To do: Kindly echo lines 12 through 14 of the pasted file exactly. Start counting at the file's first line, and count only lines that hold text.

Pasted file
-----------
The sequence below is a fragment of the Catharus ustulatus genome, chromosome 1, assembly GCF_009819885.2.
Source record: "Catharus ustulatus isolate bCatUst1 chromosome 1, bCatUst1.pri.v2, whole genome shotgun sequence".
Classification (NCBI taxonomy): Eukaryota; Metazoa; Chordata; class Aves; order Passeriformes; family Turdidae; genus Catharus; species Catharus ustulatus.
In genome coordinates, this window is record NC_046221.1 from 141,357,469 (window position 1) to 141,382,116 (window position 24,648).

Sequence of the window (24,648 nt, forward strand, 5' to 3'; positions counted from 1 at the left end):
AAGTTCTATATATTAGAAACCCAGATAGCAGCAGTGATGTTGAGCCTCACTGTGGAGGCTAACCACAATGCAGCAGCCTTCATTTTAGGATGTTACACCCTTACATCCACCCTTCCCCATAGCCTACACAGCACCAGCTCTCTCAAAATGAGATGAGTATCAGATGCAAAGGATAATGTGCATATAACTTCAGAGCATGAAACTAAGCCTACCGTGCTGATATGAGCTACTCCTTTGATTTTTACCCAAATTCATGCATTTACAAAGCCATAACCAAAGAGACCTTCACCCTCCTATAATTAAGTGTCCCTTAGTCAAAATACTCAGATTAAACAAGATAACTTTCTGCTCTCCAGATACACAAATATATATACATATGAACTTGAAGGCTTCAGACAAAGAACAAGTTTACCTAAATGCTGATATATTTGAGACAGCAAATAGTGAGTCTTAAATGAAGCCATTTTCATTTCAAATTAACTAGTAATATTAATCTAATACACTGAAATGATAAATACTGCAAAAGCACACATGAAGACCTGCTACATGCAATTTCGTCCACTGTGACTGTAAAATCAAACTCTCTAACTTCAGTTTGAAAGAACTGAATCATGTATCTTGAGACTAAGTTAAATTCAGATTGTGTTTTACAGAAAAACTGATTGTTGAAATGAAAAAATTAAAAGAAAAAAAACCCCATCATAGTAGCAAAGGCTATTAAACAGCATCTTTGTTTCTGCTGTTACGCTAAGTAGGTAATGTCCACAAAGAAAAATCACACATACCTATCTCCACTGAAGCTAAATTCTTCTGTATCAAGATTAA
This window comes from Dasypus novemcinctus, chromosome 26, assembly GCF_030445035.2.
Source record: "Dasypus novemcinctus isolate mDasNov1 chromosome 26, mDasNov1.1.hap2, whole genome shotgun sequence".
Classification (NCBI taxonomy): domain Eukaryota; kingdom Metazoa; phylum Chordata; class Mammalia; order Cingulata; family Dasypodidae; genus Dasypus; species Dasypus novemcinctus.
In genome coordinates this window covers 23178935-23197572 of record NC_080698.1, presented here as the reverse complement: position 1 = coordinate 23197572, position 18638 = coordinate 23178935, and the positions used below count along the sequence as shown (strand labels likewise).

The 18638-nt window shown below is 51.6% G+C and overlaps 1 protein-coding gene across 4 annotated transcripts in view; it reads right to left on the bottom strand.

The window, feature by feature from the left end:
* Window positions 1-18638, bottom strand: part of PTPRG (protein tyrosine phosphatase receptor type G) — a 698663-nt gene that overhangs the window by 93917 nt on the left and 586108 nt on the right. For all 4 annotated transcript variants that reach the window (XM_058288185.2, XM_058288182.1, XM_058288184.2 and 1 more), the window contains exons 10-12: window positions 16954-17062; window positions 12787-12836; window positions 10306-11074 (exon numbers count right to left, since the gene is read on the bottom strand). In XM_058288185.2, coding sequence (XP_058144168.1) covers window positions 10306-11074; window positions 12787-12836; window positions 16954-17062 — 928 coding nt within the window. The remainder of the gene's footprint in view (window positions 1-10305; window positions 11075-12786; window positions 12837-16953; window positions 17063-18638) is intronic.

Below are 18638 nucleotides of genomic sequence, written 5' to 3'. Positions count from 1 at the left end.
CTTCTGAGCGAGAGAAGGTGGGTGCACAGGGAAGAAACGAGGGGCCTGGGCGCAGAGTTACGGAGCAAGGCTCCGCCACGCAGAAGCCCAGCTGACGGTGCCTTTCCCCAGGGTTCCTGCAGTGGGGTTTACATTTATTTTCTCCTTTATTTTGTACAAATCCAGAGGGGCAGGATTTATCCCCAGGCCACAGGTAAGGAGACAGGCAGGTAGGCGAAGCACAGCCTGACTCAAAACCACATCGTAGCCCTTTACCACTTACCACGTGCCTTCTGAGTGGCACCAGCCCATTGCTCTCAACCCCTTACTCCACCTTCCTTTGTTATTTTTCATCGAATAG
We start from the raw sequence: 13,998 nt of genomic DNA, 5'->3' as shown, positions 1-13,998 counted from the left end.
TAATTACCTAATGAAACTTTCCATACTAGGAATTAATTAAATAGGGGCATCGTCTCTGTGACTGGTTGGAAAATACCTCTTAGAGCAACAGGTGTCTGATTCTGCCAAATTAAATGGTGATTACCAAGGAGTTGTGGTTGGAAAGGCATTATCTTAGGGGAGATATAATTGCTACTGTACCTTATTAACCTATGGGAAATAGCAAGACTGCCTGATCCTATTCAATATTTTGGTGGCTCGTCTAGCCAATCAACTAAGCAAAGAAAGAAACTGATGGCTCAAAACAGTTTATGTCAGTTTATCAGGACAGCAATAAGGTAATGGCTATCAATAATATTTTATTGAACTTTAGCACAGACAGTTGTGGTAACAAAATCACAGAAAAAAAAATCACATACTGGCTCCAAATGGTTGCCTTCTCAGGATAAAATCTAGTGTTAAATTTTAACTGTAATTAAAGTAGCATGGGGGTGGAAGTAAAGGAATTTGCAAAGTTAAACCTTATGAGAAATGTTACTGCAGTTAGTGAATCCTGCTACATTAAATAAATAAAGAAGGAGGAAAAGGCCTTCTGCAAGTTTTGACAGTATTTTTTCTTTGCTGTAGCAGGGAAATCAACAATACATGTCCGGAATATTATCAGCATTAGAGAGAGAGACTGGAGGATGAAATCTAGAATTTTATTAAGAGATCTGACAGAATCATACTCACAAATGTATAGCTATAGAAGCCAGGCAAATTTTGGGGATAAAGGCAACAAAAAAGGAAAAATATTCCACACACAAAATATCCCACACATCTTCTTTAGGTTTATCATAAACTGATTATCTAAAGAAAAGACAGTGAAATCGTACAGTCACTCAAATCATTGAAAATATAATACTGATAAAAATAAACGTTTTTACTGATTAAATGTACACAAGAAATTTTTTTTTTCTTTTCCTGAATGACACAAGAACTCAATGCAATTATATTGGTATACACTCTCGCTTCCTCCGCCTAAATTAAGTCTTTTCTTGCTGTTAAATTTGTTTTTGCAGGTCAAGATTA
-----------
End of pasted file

The window, feature by feature from the left end:
* Window positions 1-18638, bottom strand: part of PTPRG (protein tyrosine phosphatase receptor type G) — a 698663-nt gene that overhangs the window by 93917 nt on the left and 586108 nt on the right. For all 4 annotated transcript variants that reach the window (XM_058288185.2, XM_058288182.1, XM_058288184.2 and 1 more), the window contains exons 10-12: window positions 16954-17062; window positions 12787-12836; window positions 10306-11074 (exon numbers count right to left, since the gene is read on the bottom strand). In XM_058288185.2, coding sequence (XP_058144168.1) covers window positions 10306-11074; window positions 12787-12836; window positions 16954-17062 — 928 coding nt within the window. The remainder of the gene's footprint in view (window positions 1-10305; window positions 11075-12786; window positions 12837-16953; window positions 17063-18638) is intronic.

Below are 18638 nucleotides of genomic sequence, written 5' to 3'. Positions count from 1 at the left end.